How long you slept and how fast you ran won’t be the only quantified elements of your life. Quantifying your time at work will become the norm: How, when, and where you spend your time at work will be automatically captured and translated into timesheets, project management software, and analytics dashboards. Expect debates about privacy rights and coercive versus caring uses of the technology --Clint Rule


Technology has always helped us solve problems and extend our potential. Until now our technological tools were external add-ons, largely separate from our bodies. Today they are evolving on a new path integrating with our physiology; we are “hacking” the human body and the senses. Wearable technology, such as Google Glass, is an example of the first generation of consumer products that is changing the way we think about technology extending our potential. But it’s only the beginning: system-powered exoskeletons, and bionic arms, feet, and eyes, are the next phase. --Antonio De Pasquale


Benedict Evans

I cannot think of a single publication, newsletter, blog, website, whatever, about internet generally and mobile, in particular, as uniformly excellent as Benedict Evans' work. See his site.

Evans covers ". . . everything around mobile platforms, operators, technology, tablets, digital publishing, network economics and business models." He sends out an email newsletter every Sunday -- I've reproduced part of January 26's below -- comprising everything interesting he's seen in tech and mobile, with his view on what it means, together with a digest of his blog posts. (He also does a podcast.) 

Evans has just been recruited to join the venture capital firm, Andreessen Horowitz. He says he's going to keep publishing this newsletter; I sure hope he does -- it's the single best thing in my information stream.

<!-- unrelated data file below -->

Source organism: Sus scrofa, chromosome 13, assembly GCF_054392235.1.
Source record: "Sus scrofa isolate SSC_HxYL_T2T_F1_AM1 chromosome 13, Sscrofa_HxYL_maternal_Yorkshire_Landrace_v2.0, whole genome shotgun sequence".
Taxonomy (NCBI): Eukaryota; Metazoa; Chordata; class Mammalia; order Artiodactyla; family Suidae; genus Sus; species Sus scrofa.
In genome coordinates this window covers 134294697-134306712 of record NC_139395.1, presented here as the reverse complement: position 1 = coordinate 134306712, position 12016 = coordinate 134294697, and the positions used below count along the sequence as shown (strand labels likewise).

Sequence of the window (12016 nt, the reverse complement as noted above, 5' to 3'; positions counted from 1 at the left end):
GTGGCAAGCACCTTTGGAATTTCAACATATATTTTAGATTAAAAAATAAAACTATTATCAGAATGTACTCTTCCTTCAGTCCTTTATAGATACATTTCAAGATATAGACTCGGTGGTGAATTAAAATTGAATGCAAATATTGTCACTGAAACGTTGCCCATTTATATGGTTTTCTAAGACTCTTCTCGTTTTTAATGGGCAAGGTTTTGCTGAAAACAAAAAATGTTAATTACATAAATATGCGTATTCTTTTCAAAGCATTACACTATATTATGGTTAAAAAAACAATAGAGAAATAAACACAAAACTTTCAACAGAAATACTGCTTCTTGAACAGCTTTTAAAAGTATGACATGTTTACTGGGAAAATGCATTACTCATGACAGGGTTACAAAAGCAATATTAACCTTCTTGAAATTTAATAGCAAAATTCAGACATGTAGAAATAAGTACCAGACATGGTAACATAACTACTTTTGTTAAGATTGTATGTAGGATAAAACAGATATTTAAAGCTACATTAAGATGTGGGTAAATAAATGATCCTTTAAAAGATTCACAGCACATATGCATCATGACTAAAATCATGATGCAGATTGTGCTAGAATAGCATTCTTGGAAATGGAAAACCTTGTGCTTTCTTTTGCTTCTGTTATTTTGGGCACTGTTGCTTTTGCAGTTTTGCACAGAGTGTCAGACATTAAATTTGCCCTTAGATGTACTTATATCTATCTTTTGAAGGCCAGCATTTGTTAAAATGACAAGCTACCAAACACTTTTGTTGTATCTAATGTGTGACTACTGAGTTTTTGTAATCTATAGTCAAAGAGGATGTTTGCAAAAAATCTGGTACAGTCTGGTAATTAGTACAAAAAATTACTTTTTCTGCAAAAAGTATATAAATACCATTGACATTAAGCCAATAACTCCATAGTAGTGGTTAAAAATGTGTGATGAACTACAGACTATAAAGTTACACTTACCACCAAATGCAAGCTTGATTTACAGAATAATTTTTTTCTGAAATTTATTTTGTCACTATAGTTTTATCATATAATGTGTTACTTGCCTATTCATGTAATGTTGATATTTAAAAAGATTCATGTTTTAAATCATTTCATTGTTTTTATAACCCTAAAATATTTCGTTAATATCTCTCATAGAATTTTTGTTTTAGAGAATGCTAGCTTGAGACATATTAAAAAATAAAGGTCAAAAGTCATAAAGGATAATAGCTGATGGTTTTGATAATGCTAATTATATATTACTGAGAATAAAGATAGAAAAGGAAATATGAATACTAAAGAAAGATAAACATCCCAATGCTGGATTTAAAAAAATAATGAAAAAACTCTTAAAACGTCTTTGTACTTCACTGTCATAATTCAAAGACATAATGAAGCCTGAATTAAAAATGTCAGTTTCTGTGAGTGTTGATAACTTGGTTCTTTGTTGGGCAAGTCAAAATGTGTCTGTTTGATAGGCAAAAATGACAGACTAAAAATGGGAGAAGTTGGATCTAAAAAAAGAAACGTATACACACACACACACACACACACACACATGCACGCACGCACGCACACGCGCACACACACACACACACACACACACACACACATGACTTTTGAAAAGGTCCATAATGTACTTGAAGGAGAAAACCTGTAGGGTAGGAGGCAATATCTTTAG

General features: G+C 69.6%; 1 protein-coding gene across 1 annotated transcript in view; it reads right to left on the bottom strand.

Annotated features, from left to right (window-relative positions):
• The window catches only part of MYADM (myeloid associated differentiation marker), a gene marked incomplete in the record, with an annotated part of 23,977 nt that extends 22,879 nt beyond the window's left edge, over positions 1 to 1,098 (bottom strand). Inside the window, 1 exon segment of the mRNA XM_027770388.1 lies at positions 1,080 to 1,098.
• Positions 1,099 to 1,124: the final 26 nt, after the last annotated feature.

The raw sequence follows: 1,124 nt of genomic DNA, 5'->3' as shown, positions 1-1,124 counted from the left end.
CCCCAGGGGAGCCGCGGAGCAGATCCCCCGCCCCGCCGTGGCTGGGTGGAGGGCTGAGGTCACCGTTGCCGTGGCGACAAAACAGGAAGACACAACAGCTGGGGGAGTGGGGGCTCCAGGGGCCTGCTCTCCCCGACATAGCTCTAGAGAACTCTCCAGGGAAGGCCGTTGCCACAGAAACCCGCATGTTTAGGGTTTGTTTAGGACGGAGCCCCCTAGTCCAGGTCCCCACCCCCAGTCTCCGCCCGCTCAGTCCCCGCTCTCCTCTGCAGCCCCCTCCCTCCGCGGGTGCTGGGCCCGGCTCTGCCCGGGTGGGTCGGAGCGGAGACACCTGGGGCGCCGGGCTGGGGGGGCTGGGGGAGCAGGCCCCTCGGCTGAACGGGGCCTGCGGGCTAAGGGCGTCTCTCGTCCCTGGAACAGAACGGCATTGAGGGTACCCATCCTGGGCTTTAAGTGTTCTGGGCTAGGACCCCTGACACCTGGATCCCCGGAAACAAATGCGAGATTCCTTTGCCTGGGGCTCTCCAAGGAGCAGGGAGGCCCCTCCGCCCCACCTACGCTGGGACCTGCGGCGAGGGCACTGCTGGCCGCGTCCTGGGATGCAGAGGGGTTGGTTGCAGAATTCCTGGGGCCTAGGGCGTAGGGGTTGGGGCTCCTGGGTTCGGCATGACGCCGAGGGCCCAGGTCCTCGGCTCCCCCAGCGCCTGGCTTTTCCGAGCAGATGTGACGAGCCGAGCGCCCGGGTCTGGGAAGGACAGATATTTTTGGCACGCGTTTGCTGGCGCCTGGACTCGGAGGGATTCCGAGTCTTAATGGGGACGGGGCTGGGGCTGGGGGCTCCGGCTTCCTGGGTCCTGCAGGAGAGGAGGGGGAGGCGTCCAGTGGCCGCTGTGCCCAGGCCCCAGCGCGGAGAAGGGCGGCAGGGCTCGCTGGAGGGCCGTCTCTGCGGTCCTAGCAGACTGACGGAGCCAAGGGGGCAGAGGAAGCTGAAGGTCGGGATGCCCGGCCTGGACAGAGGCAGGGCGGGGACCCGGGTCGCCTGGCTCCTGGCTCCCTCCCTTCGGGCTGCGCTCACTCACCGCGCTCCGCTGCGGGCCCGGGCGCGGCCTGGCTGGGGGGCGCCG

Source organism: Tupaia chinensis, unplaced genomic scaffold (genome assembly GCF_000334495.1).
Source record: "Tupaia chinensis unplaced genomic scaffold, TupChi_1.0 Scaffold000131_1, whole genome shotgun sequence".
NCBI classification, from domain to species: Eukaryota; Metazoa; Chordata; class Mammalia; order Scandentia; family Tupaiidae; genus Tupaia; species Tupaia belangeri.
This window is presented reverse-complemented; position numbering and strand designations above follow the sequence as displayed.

Wearables for 2014

I think smartwatches, as one type of wearable (others including wristbands and glasses), definitely has legs in the market, notwithstanding naysayers. . .

Via TechHive, here is a thorough, 25-slide survey of some wearables destined to come to market during 2014. Jon Phillips, the writer/compiler, wisely "generally avoided eyewear that isn’t designed to be worn throughout the course of a normal day [like the Oculus Rift and, arguably, Google Glass], as well as fit-tech devices with narrow, ultra-specific use cases." 

Prepare your body parts for more! 24 wearables to watch in 2014

Jon Phillips @jonphillipssf  Jan 14, 2014 

They’re coming for your foreheads and wrists

Don’t be alarmed. At last week’s Consumer Electronics Show in Las Vegas, the tech industry effectively proclaimed 2014 will be the year of wearable gadgetry, but your body parts are still safe from exploitation—at least until all the gear in this slideshow begins to ship.

Follow along as I reveal the more intriguing wearables I saw in Las Vegas. This is by no means a complete representation of all the face- and wrist-mounted gadgets demoed at the show.

See link above. 

Here are three I find particularly interesting. (Click images for full size.) 

Sony Core Smartband 

Peeble Steel smartwatch (I really like my original Pebble)

Garmin Vivofit activity tracker